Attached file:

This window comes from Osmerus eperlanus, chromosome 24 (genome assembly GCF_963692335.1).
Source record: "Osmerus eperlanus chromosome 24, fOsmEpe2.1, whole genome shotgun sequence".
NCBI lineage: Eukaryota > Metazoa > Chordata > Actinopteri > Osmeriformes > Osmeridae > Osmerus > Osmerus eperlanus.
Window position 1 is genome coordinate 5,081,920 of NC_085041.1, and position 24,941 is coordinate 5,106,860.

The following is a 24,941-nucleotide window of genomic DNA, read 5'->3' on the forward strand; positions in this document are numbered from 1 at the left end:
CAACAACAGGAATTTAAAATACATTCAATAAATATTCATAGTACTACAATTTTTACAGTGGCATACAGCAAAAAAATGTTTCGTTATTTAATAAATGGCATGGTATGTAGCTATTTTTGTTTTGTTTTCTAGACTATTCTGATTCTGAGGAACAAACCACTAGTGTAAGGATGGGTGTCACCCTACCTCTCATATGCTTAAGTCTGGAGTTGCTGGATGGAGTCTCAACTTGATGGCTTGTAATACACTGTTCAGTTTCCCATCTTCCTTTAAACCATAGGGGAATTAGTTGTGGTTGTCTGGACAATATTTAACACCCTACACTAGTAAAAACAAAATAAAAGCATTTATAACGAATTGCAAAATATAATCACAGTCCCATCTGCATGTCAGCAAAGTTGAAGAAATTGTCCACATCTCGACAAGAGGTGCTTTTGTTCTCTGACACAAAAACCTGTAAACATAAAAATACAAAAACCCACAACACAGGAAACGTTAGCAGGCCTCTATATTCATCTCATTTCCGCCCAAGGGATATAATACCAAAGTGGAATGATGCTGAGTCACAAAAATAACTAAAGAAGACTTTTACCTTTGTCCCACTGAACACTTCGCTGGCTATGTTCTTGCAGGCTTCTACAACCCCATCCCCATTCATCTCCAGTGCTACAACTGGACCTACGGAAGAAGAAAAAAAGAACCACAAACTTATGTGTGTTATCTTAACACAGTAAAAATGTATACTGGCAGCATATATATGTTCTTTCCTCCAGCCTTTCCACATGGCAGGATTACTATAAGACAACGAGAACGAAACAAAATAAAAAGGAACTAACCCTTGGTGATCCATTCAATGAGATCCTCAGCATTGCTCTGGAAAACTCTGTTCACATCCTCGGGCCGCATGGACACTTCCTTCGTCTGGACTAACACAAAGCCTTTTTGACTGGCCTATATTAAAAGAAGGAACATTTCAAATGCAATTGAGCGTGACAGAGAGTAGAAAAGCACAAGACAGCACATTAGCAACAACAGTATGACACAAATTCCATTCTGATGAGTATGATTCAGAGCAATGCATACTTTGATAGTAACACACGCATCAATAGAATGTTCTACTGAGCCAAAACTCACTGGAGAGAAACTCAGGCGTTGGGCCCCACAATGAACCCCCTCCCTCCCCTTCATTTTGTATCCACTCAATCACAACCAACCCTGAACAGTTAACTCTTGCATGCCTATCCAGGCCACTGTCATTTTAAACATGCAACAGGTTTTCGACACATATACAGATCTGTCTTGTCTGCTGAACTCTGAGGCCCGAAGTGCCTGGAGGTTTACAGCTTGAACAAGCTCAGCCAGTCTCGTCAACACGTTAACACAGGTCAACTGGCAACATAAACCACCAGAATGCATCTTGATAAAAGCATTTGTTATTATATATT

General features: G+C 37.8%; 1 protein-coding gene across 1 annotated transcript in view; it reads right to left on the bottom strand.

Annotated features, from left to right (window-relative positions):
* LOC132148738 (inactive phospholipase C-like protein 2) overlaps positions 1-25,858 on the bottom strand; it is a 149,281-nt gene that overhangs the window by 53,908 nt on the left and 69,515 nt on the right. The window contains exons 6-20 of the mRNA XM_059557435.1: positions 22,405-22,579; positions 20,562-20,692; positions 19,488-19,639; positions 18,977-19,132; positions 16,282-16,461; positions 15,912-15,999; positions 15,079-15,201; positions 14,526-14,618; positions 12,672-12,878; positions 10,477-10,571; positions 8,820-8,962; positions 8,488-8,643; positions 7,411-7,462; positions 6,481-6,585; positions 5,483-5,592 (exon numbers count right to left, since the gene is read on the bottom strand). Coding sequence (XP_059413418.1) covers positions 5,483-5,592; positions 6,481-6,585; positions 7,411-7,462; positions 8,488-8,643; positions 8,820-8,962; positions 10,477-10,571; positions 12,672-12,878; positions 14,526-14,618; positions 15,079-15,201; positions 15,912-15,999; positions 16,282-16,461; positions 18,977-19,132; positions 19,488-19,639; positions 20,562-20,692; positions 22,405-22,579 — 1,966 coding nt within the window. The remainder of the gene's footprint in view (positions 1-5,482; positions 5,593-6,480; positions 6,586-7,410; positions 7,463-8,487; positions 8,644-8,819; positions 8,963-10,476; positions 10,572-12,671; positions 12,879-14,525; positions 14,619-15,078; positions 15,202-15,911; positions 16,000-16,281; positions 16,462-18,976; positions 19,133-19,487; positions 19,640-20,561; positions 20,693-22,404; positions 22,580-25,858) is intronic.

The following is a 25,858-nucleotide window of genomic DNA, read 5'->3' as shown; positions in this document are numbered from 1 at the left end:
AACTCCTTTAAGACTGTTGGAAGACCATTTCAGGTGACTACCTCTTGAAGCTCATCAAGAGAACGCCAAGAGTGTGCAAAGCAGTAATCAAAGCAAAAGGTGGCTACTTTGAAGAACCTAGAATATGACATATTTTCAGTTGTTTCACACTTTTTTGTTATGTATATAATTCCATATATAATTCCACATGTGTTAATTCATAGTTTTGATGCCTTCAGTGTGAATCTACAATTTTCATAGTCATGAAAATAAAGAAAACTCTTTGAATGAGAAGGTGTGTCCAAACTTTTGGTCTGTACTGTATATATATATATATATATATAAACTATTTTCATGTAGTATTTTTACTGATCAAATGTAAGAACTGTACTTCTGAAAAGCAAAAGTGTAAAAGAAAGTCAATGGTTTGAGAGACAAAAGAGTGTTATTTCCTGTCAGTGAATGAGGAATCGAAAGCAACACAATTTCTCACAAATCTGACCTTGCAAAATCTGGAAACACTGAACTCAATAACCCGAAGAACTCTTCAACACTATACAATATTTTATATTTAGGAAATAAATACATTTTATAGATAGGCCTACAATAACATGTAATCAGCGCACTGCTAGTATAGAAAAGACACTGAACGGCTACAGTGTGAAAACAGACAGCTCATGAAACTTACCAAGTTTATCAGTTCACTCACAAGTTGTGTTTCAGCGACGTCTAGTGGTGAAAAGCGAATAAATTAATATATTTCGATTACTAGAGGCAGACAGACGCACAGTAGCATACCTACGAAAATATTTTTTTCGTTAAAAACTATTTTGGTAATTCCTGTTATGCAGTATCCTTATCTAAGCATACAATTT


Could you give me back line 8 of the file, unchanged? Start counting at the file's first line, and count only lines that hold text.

Annotated features, from left to right (window-relative positions):